Family of Perseus:
Electryon is one of Perseus’ son. Electryon’s daughter was Alcmena, Hercules‘ mother. The other sons of Perseus and Andromeda are Perses (legendary ancestor of the Persians), Alcaeus, Heleus, Mestor, and Sthenelus. They had one daughter, Gorgophone.
Infancy of Perseus:
His mother, Danae, was locked in a prison by her own father, King Acrisius of Argos. The King had been told by a oracle that his daughter’s son would one day kill him. Instead of taking the risk that his daughter would become pregnant, he locked her away in a tower with no doors, and only one small window. Zeus saw the lovely princess, fell in love with her, turned himself into a shower of gold, and slipped through the window. He turned the prison into a lovely meadow filled with sun. Danae’s father saw light coming from the window and demanded that a wall be torn down so he could check on his daughter. I am labeling Perseus, therefore, “the Warrior of light” [the reason I am sharing my “labels” at this point is, that Perseus is my inspiration for the “WARRIOR OF LIGHT” jewelry collection for men.]
When the wall came down Danae could be seen holding a baby boy. Afraid of angering Zeus, King Acrisius put the mother and child in a chest and shoved them into the ocean, letting the sea do the killing instead, but Zeus protected them along the way. They washed up on the shore of an island and were greeted by Dictys (a fisherman). Perseus grew up quite happily until one day King Polydectes decided he wanted to marry his mother.
Danae was not interested in marrying Polydectes, however. Unfortunately, the king wasn’t taking no for an answer, but Polydectes couldn’t get around Perseus, so instead he pretended to marry someone else. When Perseus came to the wedding without a gift, according to the myths ad the legends, the King demanded that Perseus bring him Medusa’s head as a gift.
Medusa was one of three sisters, the gorgons, but she was the only mortal one. Some versions say all three were born as monsters, but the predominant myths had them as gorgeous maidens. Medusa was so beautiful that Poseidon was crazy about her, but she didn’t care about him; Poseidon turned her and her sisters into monsters with live snakes covering their heads. Medusa kept her beautiful face but everything else was so monstrous. And whoever dared to look into her face ended up being turned into stone.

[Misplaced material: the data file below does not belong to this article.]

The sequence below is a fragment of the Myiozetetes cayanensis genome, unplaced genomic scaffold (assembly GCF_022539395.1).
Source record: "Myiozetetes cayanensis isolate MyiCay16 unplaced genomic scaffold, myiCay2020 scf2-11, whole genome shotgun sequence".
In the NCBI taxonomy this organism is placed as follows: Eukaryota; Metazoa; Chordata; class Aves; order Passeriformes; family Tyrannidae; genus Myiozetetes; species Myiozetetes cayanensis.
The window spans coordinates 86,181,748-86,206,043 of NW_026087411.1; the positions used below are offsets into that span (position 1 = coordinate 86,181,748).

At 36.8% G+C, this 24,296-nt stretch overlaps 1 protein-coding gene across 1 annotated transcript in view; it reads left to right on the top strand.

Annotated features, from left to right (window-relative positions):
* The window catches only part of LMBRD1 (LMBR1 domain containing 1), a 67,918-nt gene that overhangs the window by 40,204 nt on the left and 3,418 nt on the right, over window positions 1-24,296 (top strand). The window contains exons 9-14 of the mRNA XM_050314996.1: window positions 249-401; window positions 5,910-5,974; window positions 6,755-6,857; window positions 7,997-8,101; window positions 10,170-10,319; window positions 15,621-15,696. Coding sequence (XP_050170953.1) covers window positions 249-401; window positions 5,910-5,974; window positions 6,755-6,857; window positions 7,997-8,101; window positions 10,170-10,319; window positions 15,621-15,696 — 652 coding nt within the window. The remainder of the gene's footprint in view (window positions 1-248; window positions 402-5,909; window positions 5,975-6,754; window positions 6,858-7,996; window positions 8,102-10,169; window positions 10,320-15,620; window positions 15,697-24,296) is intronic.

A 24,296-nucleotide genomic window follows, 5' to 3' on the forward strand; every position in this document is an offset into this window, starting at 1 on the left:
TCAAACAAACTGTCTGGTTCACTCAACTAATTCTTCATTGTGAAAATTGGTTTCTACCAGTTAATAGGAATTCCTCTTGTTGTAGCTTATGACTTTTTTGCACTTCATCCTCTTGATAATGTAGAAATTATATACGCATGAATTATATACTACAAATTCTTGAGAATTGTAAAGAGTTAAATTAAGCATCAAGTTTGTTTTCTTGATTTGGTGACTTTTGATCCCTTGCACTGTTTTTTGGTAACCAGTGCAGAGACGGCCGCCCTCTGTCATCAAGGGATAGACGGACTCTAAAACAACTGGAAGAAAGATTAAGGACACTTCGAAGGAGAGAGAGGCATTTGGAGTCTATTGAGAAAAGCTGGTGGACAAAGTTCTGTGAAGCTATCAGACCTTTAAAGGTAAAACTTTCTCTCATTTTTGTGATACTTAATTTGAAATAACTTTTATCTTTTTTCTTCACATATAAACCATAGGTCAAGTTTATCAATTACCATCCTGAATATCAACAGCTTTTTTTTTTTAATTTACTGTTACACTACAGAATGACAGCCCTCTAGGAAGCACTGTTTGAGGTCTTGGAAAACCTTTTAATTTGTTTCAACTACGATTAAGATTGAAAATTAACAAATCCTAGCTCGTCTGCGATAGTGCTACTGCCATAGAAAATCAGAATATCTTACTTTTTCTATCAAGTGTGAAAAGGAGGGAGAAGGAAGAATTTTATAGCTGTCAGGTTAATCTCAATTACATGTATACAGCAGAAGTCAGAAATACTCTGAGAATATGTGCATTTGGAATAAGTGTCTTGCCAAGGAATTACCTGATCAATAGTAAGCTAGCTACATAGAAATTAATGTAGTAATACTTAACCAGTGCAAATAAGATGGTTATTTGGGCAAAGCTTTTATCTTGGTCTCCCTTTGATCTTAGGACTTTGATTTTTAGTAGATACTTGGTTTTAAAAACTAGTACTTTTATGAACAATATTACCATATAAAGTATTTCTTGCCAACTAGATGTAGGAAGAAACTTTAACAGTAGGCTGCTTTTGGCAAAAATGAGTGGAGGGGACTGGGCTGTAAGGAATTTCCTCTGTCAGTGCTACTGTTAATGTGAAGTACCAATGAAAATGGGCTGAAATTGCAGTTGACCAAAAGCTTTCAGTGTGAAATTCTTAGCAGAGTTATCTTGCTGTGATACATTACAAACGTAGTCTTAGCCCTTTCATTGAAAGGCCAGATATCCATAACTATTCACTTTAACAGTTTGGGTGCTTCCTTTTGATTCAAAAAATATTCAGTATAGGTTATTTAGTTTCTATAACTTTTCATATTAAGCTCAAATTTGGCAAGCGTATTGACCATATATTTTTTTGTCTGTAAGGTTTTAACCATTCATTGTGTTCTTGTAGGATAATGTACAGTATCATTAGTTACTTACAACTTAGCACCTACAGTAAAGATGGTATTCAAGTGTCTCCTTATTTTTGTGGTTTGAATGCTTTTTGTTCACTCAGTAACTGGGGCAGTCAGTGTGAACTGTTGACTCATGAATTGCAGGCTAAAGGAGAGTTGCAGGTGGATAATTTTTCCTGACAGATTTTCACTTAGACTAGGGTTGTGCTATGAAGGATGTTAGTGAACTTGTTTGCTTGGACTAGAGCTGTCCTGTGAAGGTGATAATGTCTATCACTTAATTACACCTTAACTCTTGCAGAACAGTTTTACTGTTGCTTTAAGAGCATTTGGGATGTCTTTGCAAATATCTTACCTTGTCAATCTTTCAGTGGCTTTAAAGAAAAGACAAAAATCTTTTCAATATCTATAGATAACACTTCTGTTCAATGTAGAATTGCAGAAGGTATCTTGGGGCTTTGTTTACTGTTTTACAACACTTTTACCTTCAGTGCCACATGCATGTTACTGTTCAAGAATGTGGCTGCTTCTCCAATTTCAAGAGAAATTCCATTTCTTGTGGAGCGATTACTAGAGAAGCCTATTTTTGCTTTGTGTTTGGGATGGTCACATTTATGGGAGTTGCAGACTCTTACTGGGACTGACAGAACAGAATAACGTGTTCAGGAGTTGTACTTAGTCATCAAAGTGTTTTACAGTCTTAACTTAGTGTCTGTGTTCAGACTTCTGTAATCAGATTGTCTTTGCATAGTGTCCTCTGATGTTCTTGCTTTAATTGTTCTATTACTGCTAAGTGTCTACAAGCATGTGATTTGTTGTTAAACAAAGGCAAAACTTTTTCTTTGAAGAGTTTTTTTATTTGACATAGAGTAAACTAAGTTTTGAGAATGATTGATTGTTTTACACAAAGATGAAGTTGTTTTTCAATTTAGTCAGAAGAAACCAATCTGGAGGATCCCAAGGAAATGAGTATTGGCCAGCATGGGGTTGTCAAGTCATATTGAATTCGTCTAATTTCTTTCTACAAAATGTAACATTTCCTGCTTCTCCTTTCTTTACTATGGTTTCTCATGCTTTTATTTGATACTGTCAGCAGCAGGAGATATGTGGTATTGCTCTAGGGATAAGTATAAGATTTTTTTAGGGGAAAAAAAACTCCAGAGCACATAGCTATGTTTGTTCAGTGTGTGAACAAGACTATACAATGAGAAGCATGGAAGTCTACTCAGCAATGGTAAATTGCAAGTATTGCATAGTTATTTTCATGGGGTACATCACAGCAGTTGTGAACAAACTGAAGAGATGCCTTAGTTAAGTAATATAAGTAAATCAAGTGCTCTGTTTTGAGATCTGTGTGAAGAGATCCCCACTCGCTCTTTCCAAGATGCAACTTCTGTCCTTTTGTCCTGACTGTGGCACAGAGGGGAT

[When he cut Medusa’s head off, from the drops of her blood suddenly appeared two offspring: Pegasus, a winged horse, and Chrysaor, a giant or a winged boar. It’s believed that those two were Medusa’s children with Poseidon. I will write about Medusa with more details in an upcoming post as the whole world finds her fascinating, plus, one of my favorite designers Gianni Versace used her image as part of his logo and his designs.]
In any case, once he accomplished his task Perseus flew back and escaped Medusa’s sisters who tried to reach him. Later, Perseus used Medusa’s head as a weapon in many occasions until he gave the head to Athena to place it on her shield.
The Trials of Perseus:
Perseus went on a long quest, ended up slaying Medusa (the Gorgon), with the assistance of Hermes, god of travelers (who loaned him his sword, which was previously used to slay Argus, and winged sandals), Athena, goddess of wisdom (who gave Perseus a mirror shield), and Hades the ruler of the Underworld (who gave Perseus the Helm of Darkness to hide in the shadows). He also, at one point, took away the Gray Sisters‘ [Athenas’] eye to taunt them into telling him of the position of the Island of the Gorgons. However, on his way back to the king, Perseus showed the true nature of his heroism: Saving Princess Andromeda from the sea monster, Keto, who he later married.
Eventually, he takes the head back to King Polydectes only to find out the wedding was a sham and that his mother has been forced to be the King’s wife. Furious, Perseus uses Medusa’s head to turn his enemies in the Kingdom to stone, thereby rescuing his mother. Eventually, later in his life, he was playing in the Olympics when a gust of wind threw his discus at his grandfather, killing the old man (despite his best efforts) and fulfilling the prophecy.
Perseus and Andromeda:
Perseus Returns Home:
Perseus Fulfills the Oracle:
Since Perseus had killed his grandfather, he felt badly about reigning in his stead, so he went to the Tiryns where he found the ruler, Megapenthes, willing to exchange kingdoms. Megapenthes took Argos, and Perseus, Tiryns. Later Perseus founded the nearby city of Mycenae, which is in the Argolis, in the Peloponnes.
Death of Perseus:
Perseus and His Descendants
The Perseids, a term referring to the descendants of Perseus and Andromeda’s son Perses, are also a summer meteor shower that comes from the constellation of Perseus. Among the human Perseids, the most famous is Hercules.